Name: Josh Brickman
Company: Under Armour
Title/Role: Manager, Data Engineering
Hometown/Current Town: Annapolis and Baltimore, Maryland
Alma Mater: University of Maryland
Family/Pets: I have two older sisters, and currently live with my fiancee (Liz) and our rescue pitbull (Sheldon)
Favorite Baltimore Area Restaurant: I’m allergic to onions and garlic, so restaurants are tough for me…any good steak joint is a win
Favorite Baltimore/D.C. Area Tourist Destination: Camden Yards
Favorite Travel Destination: I went to South Africa for my study abroad, and that was amazing. My honeymoon will be in Thailand, so that may take the top spot.
Favorite Book: Born a Crime by Trevor Noah
Favorite Movie: Snatch
Favorite Song/Artist: My musical taste is similar to a middle schooler, currently a big fan of Havana…
Favorite Podcast: Serial (Season 1, of course)
Currently Binging on Netflix/Hulu/Amazon: The Path
Dream Job: Travel blogger (without the blog though…)
What’s your Guilty Pleasure? What can’t you live without? Old Bay
Let’s Get to It
Have you always been interested in information technology or is it an industry you became interested in later in life? What interests you about IT? I’ve always been a numbers guy, and all of my career has been focused around data and data analytics. I was never in IT until I came to Under Armour, but it’s really interesting to learn about how all of the systems we take for granted actually work.
Tell us about your role at Under Armour? For the past two years, I have managed our data conversion team for an enterprise resource planning (ERP) implementation project for Under Armour. Soon I will be shifting to a more functional role focused on improving our technology platform for our operations in China.
You led efforts to switch Under Armour’s entire database. Can you tell us about how it came to fruition and what the ultimate process was? What are some practical learnings from the experience? Under Armour went from having two ERP systems (one for Wholesale and one for Retail) into one ERP system which combined the two. In a nutshell, my team pulled the data from the old systems, transformed it into data the new system needed, and loaded to the new system. I had almost no experience with both the old and the new system functionality, so my practical learning was to ask a TON of questions until I felt comfortable I could understand all of our processes at least at a high level.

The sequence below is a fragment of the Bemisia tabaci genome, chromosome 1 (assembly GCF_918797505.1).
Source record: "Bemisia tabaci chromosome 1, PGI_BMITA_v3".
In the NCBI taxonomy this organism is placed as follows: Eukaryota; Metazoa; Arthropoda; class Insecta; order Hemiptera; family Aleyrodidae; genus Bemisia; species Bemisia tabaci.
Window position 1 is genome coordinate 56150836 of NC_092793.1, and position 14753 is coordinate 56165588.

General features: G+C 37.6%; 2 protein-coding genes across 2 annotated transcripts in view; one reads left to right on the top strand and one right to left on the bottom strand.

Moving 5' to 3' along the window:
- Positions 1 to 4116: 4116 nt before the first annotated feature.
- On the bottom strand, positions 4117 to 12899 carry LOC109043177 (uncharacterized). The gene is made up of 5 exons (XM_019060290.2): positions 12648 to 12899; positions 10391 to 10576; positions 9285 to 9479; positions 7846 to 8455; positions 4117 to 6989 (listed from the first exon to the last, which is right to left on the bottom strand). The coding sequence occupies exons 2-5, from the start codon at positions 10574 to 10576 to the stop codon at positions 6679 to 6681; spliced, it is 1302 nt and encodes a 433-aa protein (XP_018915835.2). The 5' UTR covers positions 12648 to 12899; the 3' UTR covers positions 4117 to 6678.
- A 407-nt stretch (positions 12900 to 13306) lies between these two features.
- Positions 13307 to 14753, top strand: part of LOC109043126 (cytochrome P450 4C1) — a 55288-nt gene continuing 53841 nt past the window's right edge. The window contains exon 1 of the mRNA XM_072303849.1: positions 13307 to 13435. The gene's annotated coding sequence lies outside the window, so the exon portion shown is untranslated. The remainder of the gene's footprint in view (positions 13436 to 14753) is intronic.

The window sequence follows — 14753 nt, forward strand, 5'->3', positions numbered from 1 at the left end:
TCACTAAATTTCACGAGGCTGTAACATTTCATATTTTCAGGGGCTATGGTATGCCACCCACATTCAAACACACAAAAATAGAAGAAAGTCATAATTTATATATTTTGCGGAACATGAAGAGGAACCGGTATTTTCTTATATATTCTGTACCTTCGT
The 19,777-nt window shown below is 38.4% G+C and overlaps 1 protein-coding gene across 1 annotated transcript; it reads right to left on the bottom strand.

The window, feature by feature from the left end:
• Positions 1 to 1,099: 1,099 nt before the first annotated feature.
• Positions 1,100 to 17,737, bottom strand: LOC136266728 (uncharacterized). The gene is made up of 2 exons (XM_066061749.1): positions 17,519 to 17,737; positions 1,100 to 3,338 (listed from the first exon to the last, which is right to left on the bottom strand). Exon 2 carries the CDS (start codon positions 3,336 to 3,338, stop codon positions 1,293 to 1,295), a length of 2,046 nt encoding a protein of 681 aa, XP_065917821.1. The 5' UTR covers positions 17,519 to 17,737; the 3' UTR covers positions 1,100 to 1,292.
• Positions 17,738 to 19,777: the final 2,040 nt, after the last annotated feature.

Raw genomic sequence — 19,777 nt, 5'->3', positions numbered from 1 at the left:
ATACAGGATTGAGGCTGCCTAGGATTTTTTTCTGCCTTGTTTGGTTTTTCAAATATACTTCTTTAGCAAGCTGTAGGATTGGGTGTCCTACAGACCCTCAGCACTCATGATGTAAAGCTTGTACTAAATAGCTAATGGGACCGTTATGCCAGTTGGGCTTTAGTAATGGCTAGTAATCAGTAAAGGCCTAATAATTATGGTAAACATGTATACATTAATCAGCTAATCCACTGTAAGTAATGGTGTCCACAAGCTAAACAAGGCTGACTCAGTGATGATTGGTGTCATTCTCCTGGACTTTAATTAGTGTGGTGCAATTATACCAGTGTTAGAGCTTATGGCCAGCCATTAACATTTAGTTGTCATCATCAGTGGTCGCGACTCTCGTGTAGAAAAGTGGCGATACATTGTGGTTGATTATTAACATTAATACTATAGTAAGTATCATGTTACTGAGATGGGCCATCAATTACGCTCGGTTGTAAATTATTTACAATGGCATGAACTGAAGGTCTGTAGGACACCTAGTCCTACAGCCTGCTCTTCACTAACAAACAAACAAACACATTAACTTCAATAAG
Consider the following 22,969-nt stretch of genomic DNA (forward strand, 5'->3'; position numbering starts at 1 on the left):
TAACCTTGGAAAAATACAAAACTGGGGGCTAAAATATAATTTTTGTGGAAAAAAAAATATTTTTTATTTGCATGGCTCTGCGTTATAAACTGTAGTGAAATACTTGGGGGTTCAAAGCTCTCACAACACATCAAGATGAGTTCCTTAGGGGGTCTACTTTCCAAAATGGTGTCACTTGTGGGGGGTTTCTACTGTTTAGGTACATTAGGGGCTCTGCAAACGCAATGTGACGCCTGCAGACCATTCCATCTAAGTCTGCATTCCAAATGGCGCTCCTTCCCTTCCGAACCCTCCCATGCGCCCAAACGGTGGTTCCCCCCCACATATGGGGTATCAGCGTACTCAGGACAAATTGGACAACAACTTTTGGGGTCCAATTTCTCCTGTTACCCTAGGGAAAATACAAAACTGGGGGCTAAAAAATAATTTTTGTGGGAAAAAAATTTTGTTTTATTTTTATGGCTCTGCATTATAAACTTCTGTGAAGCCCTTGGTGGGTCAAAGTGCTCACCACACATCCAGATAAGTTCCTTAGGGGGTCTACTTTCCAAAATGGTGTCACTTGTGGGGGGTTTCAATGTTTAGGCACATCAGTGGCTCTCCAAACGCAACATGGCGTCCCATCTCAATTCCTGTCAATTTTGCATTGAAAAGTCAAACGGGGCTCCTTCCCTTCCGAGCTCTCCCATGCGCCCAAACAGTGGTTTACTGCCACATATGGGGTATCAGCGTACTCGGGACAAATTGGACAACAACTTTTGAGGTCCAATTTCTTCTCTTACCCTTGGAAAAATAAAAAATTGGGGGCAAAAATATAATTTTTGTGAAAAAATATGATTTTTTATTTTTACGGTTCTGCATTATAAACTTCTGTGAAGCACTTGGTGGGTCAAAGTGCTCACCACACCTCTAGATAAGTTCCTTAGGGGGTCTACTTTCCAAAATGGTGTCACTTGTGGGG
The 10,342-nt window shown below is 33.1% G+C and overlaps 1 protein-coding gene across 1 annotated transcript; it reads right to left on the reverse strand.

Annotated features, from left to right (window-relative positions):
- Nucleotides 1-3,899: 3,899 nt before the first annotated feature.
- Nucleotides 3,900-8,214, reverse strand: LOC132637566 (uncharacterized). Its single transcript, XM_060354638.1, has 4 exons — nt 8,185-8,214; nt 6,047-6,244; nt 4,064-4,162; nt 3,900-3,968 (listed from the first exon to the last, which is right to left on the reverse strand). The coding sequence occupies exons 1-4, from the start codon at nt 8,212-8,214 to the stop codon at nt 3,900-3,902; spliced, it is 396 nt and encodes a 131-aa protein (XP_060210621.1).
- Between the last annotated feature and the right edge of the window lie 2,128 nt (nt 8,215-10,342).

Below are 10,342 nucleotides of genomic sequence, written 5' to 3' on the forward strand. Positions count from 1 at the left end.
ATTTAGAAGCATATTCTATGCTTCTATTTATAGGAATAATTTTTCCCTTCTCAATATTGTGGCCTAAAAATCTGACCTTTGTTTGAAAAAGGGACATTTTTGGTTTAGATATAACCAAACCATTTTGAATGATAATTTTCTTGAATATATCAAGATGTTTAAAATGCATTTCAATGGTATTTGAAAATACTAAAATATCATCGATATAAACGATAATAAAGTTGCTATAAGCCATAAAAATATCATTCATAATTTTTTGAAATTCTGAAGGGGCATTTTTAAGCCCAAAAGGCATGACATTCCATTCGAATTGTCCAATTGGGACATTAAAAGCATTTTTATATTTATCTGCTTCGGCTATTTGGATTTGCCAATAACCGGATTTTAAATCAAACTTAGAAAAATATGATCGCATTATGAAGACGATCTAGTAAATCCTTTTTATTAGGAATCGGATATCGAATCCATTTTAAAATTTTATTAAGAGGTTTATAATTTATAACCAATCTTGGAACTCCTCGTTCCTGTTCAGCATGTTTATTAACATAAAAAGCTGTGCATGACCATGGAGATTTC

You also managed a team of more than 20 employees. What is that like on a day-to-day basis? What is your number one tip for being a good manager? Managing a large group forces you to focus on the bigger issues and not to sweat the small stuff. If an issue seemed minimal, then I would simply follow up at a later point. If it’s truly a big issue, then we need to discuss the finer points of the problem and come up with a solution. My number one tip for being a good manager is to be comfortable with change and focus on solutions, not problems.
Can you tell us how your experience so far in the MBA program has influenced your work product? Time is definitely in short supply when you’re working full-time and going to school – my time in the program has forced me to be more efficient. Let the small stuff slide and focus on the big stuff.
What’s your favorite memory from your experiences on the Baltimore campus? Those 15 minutes before class when you’re catching up with friends on campus are a great escape.